After reading the book QED: The Strange Theory of Light and Matter, an adaptation of four lectures Richard Feynman gave at the University of Auckland, I gained a greater understanding of QED. I am not a professional physicist in any capacity, it is just an interest of mine.

However, his lectures were given back in 1979, and the book was published in 1985. Since then, obviously, things have changed, and discoveries have been made.

What things in his book are now different or untrue because of a modern discovery or an advancement in a particular theory?

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    $\begingroup$ This seems a bit too broad to fit in here IMHO. Anyway, that lectures were aimed at non-scientists, and therefore Feynman's intention is to amaze his audience, not to provide an accurate description of physics. What he says is far from what physicists actually believe QFT to mean. In other words, most of that book is untrue in a sense, not because of modern discoveries but because it was untrue back then as well. [in any case, the magnetic moment of the electron is known to many more figures than when Feynman wrote that, so that's something different] $\endgroup$ – AccidentalFourierTransform Nov 25 '16 at 0:04
  • $\begingroup$ What's changed? Physics isn't as entertaining, imo ....... Seriously, a much better place is for your question is hsm.stackexchange.com $\endgroup$ – user108787 Nov 25 '16 at 0:05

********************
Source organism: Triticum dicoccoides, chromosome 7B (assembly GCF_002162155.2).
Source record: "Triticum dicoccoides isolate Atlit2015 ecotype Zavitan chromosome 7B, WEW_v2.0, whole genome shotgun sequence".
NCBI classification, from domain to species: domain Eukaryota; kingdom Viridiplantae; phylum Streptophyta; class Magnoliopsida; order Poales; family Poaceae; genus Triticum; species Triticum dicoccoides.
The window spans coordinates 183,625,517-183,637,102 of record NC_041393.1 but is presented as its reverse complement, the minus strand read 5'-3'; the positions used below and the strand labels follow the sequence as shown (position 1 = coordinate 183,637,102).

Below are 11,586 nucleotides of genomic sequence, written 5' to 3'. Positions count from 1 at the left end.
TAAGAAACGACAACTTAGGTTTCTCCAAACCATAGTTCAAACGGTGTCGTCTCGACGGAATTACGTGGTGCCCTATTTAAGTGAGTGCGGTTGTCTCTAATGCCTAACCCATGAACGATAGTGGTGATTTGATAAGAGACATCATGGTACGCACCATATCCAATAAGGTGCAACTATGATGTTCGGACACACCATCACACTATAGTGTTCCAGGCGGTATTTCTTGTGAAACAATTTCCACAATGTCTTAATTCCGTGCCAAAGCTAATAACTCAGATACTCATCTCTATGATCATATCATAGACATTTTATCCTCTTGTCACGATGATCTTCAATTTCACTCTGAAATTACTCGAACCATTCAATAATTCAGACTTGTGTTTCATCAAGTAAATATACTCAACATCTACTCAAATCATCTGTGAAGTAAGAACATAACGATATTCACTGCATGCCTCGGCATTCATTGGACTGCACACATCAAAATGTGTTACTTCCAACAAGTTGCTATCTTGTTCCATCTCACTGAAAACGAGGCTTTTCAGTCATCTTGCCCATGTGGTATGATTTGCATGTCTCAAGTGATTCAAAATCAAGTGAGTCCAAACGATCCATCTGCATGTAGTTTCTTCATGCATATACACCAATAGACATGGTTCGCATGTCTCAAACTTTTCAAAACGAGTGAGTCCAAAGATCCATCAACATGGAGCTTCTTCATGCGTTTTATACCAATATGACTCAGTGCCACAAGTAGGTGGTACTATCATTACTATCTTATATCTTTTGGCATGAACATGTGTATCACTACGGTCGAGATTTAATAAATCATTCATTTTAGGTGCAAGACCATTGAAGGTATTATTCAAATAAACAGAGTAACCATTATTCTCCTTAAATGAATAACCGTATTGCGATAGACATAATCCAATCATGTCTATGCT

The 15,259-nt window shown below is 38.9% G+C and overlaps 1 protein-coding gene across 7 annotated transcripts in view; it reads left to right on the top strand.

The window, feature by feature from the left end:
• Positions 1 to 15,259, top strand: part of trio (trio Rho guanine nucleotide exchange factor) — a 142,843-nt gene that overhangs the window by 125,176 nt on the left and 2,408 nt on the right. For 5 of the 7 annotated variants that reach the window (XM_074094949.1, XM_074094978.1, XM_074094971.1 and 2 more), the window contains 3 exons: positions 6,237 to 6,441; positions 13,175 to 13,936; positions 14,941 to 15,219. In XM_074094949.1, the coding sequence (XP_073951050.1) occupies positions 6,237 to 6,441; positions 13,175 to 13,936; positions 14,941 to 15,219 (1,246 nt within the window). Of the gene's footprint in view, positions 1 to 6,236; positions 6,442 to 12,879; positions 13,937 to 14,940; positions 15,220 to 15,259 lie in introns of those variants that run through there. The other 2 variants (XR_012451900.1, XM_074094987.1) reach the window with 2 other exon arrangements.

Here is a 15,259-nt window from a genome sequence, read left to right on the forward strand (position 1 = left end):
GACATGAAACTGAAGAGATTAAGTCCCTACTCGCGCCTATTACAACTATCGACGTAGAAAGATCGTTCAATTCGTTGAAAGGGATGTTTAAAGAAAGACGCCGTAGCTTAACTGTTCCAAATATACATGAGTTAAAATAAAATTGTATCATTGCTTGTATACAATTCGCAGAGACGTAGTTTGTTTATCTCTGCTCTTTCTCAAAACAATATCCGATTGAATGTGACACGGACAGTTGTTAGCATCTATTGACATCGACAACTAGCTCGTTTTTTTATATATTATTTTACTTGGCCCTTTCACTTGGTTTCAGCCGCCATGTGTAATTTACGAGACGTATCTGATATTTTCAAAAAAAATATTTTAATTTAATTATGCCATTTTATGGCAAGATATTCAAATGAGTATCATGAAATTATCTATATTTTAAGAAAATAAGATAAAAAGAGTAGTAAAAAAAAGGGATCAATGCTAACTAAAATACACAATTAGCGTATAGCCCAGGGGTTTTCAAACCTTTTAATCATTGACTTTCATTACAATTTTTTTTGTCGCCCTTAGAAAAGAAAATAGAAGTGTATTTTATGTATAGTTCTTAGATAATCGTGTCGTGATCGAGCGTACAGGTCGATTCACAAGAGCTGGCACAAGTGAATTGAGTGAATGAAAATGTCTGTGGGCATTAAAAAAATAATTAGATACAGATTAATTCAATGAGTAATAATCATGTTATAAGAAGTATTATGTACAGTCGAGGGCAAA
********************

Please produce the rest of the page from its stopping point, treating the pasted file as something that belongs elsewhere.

• $\begingroup$ @CountTo10 Upon reading the Tour pages for both the Physics SE and History of Science and Mathematics SE, I still think that this question belongs here. This question is not as much about the history of physics, but instead about what is untrue now in modern physics (it doesn't concern past physics, just what is known today). However, this is just my understanding of it. $\endgroup$ – user137205 Nov 25 '16 at 0:13
  • $\begingroup$ Two quibbles, no offence meant. The semantic one, history is up to yesterday. The second is more pragmatic and hopefully more useful and ultimately helpful to you, the question will probably be closed because it's too broad and too open to personal opinion. I will retract my vote, let others decide on the basis of your comment above. I wish you the best with your question. Regards $\endgroup$ – user108787 Nov 25 '16 at 0:22
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    $\begingroup$ QED hasn't changed much in the last 40 years. For a non-expert, the lectures are still just about the best non-technical introduction to QED. $\endgroup$ – Cosmas Zachos Nov 25 '16 at 1:51

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